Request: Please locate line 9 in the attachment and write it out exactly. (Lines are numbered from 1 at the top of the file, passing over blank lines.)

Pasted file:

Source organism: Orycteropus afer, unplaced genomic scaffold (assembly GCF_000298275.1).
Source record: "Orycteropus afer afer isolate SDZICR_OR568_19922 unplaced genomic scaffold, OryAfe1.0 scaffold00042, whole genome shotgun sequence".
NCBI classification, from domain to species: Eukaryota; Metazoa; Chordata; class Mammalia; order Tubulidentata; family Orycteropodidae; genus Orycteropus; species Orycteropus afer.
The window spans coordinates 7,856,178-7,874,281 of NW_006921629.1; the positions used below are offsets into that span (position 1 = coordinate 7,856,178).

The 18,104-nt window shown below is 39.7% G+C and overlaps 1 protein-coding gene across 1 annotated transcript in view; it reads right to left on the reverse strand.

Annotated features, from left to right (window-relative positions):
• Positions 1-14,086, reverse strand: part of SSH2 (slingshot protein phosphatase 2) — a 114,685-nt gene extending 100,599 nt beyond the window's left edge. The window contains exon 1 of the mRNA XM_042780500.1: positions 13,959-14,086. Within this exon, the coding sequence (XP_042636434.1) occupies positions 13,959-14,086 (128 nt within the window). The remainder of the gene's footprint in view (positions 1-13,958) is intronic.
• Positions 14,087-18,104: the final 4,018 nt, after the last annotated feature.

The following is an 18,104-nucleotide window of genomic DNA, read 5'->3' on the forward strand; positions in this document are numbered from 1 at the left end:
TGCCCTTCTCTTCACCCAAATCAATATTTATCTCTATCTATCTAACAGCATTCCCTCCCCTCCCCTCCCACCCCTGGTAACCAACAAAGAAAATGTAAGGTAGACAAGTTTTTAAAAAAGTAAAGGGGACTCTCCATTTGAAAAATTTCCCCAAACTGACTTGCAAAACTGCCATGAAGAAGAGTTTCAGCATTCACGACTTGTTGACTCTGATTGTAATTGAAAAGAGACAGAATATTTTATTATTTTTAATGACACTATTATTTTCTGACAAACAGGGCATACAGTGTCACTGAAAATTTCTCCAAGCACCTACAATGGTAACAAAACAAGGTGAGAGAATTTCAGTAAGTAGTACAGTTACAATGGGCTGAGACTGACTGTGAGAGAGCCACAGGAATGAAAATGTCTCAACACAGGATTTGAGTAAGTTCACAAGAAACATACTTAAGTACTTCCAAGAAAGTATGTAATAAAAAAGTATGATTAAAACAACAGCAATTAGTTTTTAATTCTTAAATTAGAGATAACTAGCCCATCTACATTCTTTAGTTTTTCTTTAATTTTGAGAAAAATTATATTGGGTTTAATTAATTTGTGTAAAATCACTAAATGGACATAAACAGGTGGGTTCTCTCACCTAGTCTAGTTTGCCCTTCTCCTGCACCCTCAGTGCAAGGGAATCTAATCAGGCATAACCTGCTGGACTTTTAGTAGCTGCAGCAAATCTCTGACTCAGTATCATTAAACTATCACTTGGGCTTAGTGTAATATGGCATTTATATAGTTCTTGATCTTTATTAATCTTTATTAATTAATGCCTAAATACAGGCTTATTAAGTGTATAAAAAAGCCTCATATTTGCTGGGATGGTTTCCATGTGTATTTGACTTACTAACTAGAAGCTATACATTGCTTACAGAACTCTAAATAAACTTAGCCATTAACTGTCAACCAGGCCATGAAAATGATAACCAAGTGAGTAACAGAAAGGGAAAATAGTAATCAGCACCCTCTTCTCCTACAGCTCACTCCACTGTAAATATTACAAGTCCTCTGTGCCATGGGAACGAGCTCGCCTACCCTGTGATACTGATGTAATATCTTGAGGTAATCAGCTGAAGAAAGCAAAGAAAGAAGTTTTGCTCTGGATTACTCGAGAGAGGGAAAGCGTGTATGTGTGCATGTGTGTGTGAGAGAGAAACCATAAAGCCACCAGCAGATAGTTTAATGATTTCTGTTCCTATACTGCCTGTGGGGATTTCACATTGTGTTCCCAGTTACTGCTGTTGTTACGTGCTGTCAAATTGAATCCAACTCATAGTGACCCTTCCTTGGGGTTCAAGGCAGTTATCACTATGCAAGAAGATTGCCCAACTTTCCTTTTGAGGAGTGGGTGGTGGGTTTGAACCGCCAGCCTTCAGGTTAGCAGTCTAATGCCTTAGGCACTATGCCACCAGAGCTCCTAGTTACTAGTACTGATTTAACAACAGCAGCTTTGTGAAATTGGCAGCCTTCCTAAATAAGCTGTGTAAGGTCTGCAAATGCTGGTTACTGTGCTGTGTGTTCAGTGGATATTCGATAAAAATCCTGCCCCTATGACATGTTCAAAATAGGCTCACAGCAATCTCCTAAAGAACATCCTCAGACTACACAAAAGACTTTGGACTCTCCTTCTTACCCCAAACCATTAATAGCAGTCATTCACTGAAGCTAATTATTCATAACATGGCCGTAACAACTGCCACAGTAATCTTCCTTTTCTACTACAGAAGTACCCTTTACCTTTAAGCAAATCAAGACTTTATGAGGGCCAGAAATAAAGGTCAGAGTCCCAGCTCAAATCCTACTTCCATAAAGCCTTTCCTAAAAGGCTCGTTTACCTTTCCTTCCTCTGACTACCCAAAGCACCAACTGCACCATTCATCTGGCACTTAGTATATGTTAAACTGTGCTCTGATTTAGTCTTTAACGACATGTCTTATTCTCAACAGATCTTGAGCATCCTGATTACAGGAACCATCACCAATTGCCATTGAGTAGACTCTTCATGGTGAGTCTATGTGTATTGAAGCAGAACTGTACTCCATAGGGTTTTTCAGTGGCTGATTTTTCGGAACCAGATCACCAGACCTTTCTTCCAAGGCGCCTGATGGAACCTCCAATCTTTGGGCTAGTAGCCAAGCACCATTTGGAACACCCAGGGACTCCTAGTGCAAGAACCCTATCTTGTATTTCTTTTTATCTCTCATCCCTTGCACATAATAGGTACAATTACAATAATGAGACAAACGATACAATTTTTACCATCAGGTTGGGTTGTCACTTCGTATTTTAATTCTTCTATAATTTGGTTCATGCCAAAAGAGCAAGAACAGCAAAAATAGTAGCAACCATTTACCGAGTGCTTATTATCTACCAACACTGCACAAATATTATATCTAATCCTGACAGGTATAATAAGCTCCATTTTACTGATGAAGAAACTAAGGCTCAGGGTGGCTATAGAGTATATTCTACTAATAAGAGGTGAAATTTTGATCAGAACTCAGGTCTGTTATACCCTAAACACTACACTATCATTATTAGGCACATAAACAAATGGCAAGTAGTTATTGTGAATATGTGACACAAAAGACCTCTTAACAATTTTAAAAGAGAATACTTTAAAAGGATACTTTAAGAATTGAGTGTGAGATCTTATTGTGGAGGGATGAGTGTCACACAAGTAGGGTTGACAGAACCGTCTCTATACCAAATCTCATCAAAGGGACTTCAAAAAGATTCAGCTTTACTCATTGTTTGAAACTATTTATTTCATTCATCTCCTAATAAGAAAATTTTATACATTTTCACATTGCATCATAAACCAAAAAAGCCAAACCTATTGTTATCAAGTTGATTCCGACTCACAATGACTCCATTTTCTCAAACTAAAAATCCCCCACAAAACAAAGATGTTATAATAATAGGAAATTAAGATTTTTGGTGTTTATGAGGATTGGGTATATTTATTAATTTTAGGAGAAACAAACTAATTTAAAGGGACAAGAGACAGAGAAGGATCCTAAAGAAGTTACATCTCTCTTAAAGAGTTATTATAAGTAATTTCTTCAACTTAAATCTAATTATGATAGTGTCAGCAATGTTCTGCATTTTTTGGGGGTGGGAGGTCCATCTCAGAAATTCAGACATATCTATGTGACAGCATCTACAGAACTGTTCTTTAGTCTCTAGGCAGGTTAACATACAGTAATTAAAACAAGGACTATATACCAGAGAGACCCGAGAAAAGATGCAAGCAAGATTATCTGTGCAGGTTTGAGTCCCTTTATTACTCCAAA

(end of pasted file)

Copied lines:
The following is an 18,104-nucleotide window of genomic DNA, read 5'->3' on the forward strand; positions in this document are numbered from 1 at the left end: